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En español | With birthrates falling and people living longer, Latin America is facing an “aging revolution” that could find its leaders woefully unprepared, says World Bank economist Daniel Cotlear. The populations of Argentina, Chile, Cuba and Uruguay are aging the fastest, but the rest of Latin America isn’t far behind, says the native of Peru. And despite their burgeoning numbers, he adds, too many Latin Americans have no retirement plans.
After Chile overhauled its pension system in the 1980s, many of its neighbors followed suit. But that experiment — which abandoned government–run retirement systems for highly regulated 401(k)-type plans — failed to increase the number of Latin Americans with pensions. In fact, fewer than half of the workers in countries that followed Chile’s lead are covered by pensions, according to a recent report by Cotlear.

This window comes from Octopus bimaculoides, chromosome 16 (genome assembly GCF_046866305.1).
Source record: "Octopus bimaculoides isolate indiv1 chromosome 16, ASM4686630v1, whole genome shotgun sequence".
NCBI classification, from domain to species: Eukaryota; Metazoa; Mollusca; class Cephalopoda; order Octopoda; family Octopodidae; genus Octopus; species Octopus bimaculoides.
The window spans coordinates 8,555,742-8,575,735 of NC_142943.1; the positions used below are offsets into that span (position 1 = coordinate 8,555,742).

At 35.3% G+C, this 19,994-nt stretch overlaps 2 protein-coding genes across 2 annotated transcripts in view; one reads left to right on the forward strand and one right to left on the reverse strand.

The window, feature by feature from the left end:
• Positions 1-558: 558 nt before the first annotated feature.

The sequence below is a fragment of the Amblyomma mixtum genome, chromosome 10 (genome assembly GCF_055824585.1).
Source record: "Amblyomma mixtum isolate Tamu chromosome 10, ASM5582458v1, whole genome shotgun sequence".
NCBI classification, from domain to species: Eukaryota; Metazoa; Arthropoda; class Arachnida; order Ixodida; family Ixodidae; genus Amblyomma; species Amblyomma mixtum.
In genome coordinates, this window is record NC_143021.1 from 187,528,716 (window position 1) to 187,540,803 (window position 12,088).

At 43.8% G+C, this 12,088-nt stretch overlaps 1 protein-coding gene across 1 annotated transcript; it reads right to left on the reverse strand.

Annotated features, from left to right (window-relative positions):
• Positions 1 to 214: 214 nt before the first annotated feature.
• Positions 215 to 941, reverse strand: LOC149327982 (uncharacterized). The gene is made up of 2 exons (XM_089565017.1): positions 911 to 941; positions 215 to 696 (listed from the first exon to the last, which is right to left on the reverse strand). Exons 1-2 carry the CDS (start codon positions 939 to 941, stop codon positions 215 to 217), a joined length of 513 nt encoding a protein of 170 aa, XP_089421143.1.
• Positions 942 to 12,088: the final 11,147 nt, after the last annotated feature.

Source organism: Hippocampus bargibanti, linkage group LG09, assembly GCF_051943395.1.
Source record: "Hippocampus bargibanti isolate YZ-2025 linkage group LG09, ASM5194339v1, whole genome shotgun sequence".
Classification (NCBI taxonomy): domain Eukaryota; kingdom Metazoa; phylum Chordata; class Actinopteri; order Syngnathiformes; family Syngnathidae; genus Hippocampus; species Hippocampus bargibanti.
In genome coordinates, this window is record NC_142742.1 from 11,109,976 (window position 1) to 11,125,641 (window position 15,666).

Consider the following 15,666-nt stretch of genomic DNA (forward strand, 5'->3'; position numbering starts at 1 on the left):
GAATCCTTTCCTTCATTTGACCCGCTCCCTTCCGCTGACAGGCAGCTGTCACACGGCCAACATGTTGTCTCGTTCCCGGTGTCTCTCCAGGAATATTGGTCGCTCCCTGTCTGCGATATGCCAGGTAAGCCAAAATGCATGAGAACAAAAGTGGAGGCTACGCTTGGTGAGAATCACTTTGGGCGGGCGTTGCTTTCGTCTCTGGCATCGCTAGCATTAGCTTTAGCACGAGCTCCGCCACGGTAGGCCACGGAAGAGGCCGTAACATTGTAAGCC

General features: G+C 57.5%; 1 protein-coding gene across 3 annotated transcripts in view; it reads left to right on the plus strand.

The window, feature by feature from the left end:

Some nations, including Mexico, offer their pensionless older citizens modest cash payments, but many older Latinos continue to work to support themselves. More than 40 percent of Latin America’s over-60 population is still in the workforce, according to the World Bank report. Many in Latin America also are kept out of poverty by remittances from family members abroad.
To combat Latin America’s aging revolution, the World Bank report recommends building stronger health systems, increasing the retirement age, finding better ways to steer people into pensions and creating more jobs for women. Women, Cotlear says, are less likely to be in the workforce and therefore have no access to workplace pensions.
But addressing the needs of an aging population may not be a priority for Latin leaders, who are facing more immediate problems, says Riordan Roett, director of the Latin American Studies Program at The Johns Hopkins University Paul H. Nitze School of Advanced International Studies. “They don’t have the money [and] they don’t have the political will to do anything now,” said Roett at a recent conference on aging in Latin America cosponsored by AARP and the Rand Corporation. “I see a crisis policymakers aren’t focusing on much.”
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